Depending on your internet browsing preferences, you may not be able to view your favorite sites while sitting in the Denver airport. Which is one more reason to stay out of Colorado (Joey Porter and Kobe Bryant vigorously nods their head in agreement).
For most of us this isn’t an issue since we don’t head to the airport to check our e-mail, but for people who actually leave the comfy confines of mom’s basement, it can be problematic.
Want to browse VANITY FAIR magazine on the Denver airport’s free Wi-Fi system? Sorry. You’ll have to buy it at the newsstand, because Denver International Airport’s Internet filter blocks VANITY FAIR as “provocative.”
Nor can you get to the popular gossip column perezhilton.com on the Denver airport’s Wi-Fi signal. Or the hipster-geek favorite BOINGBOING.NET. Or the SPORTS ILLUSTRATED swimsuit photos, even though the magazine’s bare-breasted cover shot is on prominent display at airport stores, right next to PENTHOUSE and HUSTLER.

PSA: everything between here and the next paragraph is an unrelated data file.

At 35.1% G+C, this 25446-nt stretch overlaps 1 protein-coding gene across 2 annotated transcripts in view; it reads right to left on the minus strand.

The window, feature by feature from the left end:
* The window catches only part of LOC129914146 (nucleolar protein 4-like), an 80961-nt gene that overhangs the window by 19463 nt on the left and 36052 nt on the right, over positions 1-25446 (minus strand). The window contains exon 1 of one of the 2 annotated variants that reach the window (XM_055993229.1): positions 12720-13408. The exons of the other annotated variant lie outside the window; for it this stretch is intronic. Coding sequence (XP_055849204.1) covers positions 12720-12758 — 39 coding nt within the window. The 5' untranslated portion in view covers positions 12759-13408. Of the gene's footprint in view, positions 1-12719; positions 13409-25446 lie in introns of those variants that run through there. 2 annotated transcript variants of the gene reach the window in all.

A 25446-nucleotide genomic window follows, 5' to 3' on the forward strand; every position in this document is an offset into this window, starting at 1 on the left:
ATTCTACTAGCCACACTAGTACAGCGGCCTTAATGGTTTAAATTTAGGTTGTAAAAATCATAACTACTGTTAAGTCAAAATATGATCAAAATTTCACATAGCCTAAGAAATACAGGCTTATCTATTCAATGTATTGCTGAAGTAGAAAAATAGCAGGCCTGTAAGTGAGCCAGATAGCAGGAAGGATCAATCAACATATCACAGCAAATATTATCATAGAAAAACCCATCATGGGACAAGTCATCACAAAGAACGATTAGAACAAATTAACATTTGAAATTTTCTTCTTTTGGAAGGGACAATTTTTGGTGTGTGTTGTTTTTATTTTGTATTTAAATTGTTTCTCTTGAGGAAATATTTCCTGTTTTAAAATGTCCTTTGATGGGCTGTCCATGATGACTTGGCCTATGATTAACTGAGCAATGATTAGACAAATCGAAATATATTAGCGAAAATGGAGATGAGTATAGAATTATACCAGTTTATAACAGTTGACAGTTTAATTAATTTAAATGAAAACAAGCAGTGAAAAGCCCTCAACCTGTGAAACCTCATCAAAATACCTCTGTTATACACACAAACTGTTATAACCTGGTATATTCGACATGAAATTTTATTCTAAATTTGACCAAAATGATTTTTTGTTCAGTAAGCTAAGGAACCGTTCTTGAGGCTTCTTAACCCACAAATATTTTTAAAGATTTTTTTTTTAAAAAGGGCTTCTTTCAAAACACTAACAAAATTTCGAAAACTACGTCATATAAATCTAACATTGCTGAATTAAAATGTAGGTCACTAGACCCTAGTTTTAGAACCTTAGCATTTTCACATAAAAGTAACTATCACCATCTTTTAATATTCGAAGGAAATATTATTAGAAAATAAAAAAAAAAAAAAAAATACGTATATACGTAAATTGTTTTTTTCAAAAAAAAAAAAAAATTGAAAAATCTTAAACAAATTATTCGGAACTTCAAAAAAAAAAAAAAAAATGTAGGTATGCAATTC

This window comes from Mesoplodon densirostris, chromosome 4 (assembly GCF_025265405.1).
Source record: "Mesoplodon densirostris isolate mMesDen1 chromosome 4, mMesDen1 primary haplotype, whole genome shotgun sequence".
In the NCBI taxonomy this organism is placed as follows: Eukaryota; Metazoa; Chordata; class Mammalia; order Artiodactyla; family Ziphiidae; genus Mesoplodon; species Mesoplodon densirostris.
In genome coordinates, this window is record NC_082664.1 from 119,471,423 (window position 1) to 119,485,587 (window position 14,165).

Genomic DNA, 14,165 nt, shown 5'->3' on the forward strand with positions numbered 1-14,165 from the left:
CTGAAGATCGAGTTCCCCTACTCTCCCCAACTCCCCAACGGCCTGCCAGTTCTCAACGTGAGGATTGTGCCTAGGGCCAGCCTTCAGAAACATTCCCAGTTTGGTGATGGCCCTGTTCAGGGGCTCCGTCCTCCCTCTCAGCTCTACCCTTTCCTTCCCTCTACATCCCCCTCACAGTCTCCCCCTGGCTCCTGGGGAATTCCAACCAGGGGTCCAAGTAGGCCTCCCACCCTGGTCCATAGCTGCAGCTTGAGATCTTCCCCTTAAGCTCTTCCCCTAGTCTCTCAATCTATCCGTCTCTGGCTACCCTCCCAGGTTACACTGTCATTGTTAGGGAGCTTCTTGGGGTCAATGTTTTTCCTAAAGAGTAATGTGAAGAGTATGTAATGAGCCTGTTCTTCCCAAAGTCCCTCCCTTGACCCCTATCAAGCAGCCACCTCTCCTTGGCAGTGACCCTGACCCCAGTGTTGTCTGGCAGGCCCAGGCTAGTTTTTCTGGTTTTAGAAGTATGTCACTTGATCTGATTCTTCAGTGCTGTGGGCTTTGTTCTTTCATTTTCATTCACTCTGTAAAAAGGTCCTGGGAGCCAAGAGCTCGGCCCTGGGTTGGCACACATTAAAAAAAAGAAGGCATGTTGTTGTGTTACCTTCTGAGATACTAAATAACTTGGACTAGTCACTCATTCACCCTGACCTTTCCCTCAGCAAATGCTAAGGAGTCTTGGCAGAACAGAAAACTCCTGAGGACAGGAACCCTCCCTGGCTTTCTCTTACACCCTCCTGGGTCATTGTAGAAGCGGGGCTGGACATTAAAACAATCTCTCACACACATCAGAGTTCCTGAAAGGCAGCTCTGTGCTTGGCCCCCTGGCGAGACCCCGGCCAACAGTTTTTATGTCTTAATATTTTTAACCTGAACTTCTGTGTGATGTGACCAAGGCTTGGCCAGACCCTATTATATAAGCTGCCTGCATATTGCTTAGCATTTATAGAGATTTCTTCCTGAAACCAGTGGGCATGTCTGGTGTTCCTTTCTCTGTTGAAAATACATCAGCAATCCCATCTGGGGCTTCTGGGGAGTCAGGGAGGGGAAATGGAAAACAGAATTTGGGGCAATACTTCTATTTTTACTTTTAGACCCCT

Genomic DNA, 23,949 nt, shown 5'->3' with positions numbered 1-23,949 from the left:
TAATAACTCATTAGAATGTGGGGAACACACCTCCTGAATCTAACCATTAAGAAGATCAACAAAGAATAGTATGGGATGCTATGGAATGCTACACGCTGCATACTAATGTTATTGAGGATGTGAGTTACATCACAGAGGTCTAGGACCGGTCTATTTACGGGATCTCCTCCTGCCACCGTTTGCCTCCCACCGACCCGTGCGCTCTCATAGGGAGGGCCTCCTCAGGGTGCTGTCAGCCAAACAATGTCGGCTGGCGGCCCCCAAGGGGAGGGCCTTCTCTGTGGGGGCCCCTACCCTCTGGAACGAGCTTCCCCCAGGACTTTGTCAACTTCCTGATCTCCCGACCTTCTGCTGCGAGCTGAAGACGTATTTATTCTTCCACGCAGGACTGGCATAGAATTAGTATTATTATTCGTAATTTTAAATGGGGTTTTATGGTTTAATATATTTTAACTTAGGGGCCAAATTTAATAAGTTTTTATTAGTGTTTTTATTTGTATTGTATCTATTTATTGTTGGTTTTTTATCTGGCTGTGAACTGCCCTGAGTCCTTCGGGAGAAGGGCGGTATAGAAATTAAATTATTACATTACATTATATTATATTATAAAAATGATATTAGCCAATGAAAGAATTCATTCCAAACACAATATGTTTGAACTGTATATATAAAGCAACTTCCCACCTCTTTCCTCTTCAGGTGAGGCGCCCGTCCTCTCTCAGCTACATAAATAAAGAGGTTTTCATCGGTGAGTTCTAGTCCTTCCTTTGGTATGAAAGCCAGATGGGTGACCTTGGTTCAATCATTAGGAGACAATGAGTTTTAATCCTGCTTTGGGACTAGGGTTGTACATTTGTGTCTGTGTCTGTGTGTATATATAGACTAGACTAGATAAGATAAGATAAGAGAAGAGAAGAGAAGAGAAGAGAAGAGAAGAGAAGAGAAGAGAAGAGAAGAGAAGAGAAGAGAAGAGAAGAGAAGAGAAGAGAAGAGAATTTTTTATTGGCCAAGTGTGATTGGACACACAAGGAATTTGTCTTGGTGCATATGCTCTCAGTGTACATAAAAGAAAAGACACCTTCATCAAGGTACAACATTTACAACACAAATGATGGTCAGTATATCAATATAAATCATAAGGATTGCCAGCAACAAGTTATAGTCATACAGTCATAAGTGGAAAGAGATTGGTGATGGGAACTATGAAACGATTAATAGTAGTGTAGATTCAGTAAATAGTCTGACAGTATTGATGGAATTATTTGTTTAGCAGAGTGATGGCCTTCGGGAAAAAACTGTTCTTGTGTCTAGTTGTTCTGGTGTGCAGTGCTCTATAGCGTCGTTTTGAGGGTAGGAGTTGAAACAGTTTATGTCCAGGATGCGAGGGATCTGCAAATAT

Airport officials are erring on the side of caution in blocking access to certain sites through the free Internet browser offered to travelers. They say they’re using prudent judgment in a public, family-friendly atmosphere.
While airport officials may be overreacting, I can appreciate what they’re trying to do. Air travel is tedious enough, what with all the security checks, shoe removals and sardine-like conditions; the last thing you want to deal with is some perv browsing his favorite moments in SPORTS ILLUSTRATED swimsuit history (on second thought, maybe that’s exactly what you want). Whatever, not everybody’s happy about the airport’s heavy-handed approach.
“Give people some credit,” said David Byrne, founder of the legendary art-rock band Talking Heads, who was blocked from BOINGBOING.NET while connecting through Denver to an Aspen workshop last month. “And the more credit you give them, the more they respond. It’s just trusting people’s discretion.”
To be fair, every internet service provider should block Perez Hilton, but to the larger point: giving “people some credit” is overrated. “Dancing With the Stars” and “Survivor” are two of the highest-rated television shows for a reason, and it has everything to do with “people’s discretion.”